Market Updates

22/02/19
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Is the US’ Standoff with Huwaei Set to End?
This week President Trump appeared to make a major concession in his trade negotiations with China by significantly softening his stance on Huawei. Trump said the US shouldn’t ban “Technology” and urged US tech companies to compete or get left behind. This comes after weeks of the government labelling the firm as a risk to western countries and attempted to influence other nations to drop the company from future 5G networks. Trumps words strike a different tone to his administration however, who this week threatened to stop intelligence sharing with any country willing to work with the firm.

Elsewhere, Labour is in complete disarray after nine MP’s quit this week with the latest member Ian Austin blaming Corbyn for “creating a culture of extremism and intolerance”. Almost all have joined a newly created Independent Group which now stands as the fourth biggest bloc in parliament. Unrest has also spilled over to the Tories. In addition to Theresa May attempting to run down the clock to push through her deal, she now has to contend with further rebellion if it fails to get through the commons. Expect further turbulence over the coming weeks.

US: Fed Plans on ending quantitative tightening this year
Minutes from last month’s Federal Reserve meeting were published this week. The two key takeaways were a confirmation on the reversal of quantitative easing along with a split in consensus on the next move for interest rates. Since 2008, the central bank had been pumping money into the economy by purchasing mortgage backed securities and Treasuries up until 2017. It has since allowed its assets to shrink with investors growing increasingly alarmed at how quickly it was withdrawing its support, especially as political risk heightened towards the end of the year. A pause in “Quantitative Tightening” has been welcome news to markets.

What was harder for investors to discern was the future direction of interest rates. After a period of successive rate rises it was hoped discussions would turn to cuts, instead, some committee members solely focused on holding rates steady while some argued for hikes this year if inflation accelerated past its two percent target.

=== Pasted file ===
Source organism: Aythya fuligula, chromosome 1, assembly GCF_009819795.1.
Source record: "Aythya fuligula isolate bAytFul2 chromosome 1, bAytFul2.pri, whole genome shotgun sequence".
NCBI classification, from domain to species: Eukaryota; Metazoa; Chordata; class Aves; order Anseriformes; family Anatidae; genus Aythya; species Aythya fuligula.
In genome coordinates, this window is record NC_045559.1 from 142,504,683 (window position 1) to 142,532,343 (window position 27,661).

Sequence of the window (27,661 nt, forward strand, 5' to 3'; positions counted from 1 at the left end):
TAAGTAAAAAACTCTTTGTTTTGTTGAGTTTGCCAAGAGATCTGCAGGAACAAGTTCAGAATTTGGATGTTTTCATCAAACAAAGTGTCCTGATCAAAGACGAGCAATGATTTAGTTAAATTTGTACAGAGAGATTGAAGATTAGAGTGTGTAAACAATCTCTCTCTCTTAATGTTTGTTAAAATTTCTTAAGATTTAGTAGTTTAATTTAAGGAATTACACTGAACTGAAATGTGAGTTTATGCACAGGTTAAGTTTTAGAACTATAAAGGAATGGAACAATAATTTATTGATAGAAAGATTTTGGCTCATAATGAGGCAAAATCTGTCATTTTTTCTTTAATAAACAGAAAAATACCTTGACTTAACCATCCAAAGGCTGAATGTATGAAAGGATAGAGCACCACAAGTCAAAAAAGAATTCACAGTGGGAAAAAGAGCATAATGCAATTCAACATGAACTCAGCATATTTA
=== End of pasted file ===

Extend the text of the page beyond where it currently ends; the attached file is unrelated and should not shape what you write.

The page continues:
UK: Honda Shuts Plant Ahead of Brexit Deadline
News of Honda’s plant shutdown along with a potential credit downgrade provided yet more bad news for Brexit Britain. While Honda has been careful not to blame Brexit directly, the uncertainty won’t have helped at what is a very tough time for car manufacturers globally. With a loss of around 3,500 jobs the regional impact will be huge. Like Nissan, the company has decided to move production back to Japan following the completion of a trade deal with the EU. Expect Toyota to be considering the future of its Derbyshire plant for the same reasons.

Meanwhile, the UK has been put on Fitch’s negative watch list; a precursor for a potential downgrade to its AA credit rating. With six weeks to go the risk of a no-deal Brexit forced the ratings agency to make a deviation from its normal updates calendar. While the impact of a hard Brexit is uncertain, Fitch estimates no-deal will lead to a two per cent loss in GDP over six quarters – a recession on a scale of the one in the early 1990’s.

South Africa: Government Set to Bailout Energy Giant Eskom
Floundering state-owned utility Eskom is set to receive a hefty bailout package by the South African Government. Its balance sheet has ballooned over the last few years and total debt now stands at around £23bn; Eskom’s electricity sales are barely enough to service the interest on its debt. The government won’t fully cover its debt burden but will set aside £3.8bn from its budget over a three-year period. Eskom has been plagued by corruption, incompetent management and cost overruns on new plant developments, and as a result will also be restructured into three separate entities to shrink costs and attract new investment.

As a result of bailing out Eskom, South Africa’s budget deficit has widened to its worst level in over a decade. The nation is estimated to end up borrowing around £66m a day this year. Gross national debt is expected to stabilise at 60 per cent of GDP in 2023/24.
Author: FE Analytics